Archive for climax

THE TECHNICIAN By Neal Asher – Reviewed

Posted in Reviews, Uncategorized with tags , , , , , , , , , , , , , , , , , , , , , , , , , , , , , , , , , , , , , , , , , , , , , , , , , , , , , , , , , , , , , , , on December 14, 2015 by stanleyriiks

This is the book that got me reading Asher’s books. Jon Sullivan’s cover of the titular beast is incredible, and his other covers for Asher’s other books are pretty damn good too. Can you pick a book by its cover?

Although this book is set in Asher’s familiar Polity world it is a stand-alone novel and can be read independently. But, if you have read some of his other novels this will inform the backstory of some familiar characters.

Masada is home to the hooders, a set of deadly creatures, the Theocracy (a strictly religious group who have enslaved some of the populous), the gaggleducks, and the Technician, a near mythical creature who not only attacks humans but turns their bodies into works of art.

When the Technician allows one of its victims to live, Jeremiah Tombs, a member of the Theocracy, it changes him in ways that even the advanced technology of the Polity cannot determine.

Twenty years later the Theocracy is no more, Tombs escapes his Polity captors and goes in search of the truth, a band of rebels called the Tidy Squad are out to kill him, and the Technicians is still out hunting…

Apart from that there are war drones, a dragon and his ancestors, a modified human studying the Technician, and alien races that have destroyed themselves to muddy the waters further.

There’s a lot going on here, as there is with most of Asher’s novels. His intricate plots draw you gradually deeper into his worlds. The characters are barely memorable, but it is the story, the plot and the incredibly well crafted world that really drive this novel.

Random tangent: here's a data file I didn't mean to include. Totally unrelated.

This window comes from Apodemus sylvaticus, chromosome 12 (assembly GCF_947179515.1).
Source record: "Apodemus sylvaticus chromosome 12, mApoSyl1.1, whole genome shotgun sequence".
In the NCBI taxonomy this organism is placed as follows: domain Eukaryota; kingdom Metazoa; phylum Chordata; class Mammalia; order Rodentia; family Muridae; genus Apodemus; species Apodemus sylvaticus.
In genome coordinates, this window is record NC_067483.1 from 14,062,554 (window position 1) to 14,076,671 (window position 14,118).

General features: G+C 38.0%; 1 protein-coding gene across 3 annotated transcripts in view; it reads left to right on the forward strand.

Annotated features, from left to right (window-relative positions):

Asher writes proper SF, intelligent, insightful, and passionate. The world he has created in this novel and the other Polity books (and the Scatteray series) are incredibly complex and detailed and yet don’t overwhelm the intense and sometimes complicated plots. The story drives along swiftly, there are multiple layers, and everything comes together in a riveting but mildly disappointing climax. Can any ending really live up to the rest of the novel?

Asher is the master of intelligent SF. The Technician is a great novel to start your Polity education: jump straight in, the water is thrilling.

LEGION OF THE DAMNED By William C. Dietz – Reviewed

Posted in Reviews, Uncategorized with tags , , , , , , , , , , , , , , , , , , , , , , , , , , , , , , , , , , , , , , , , , , , , , , , , , , , , , , , , , , , , , , , , , , , , , , on June 18, 2015 by stanleyriiks

Set in a far flung future where the Human Empire has colonised a number of planets, including the Legion’s adopted home planet of Algeron, and lives in a cosy and comfortable peace. Until the war-like Hudatha race obliterate an entire planet, the first in their deadly space-bound march towards Earth, intent on destroying every human being on their way.

Baldwin is a traitorous human guiding the enemy’s hand in his lust for vengeance; Booly is a Legionnaire injured on Algeron and left for dead but really a prisoner of war captured by the indigenous population; Chu Chien is a rich merchant intent on bringing his son home safe from one of the rim planets soon to be hit by the Hudatha’s deadly swathe; Scolari is the head of the Navy, hoping to persuade the Emporer to pull his troops back to defend Earth against invasion…

So Dietz provides various political intrigues and power-plays to go along with the more meaty action of the fighting and battles. Well, when I say more meaty, I mean more interesting, but Dietz spends a little too much time developing the machinations of not only the human powers but also those of the Hudathan, and the Naa (the natives of Algeron).

But the Legion and its history is much more in keeping with this book of battle, and really helps with backstory and characterisation (of which there is little). There is a lot going on and the lack of decent characters to grasp on to mean you can flounder around wondering who is what for the majority of the novel. Having characters called Booly and Baldwin doesn’t help, how about characters with names beginning with a different letter for a start.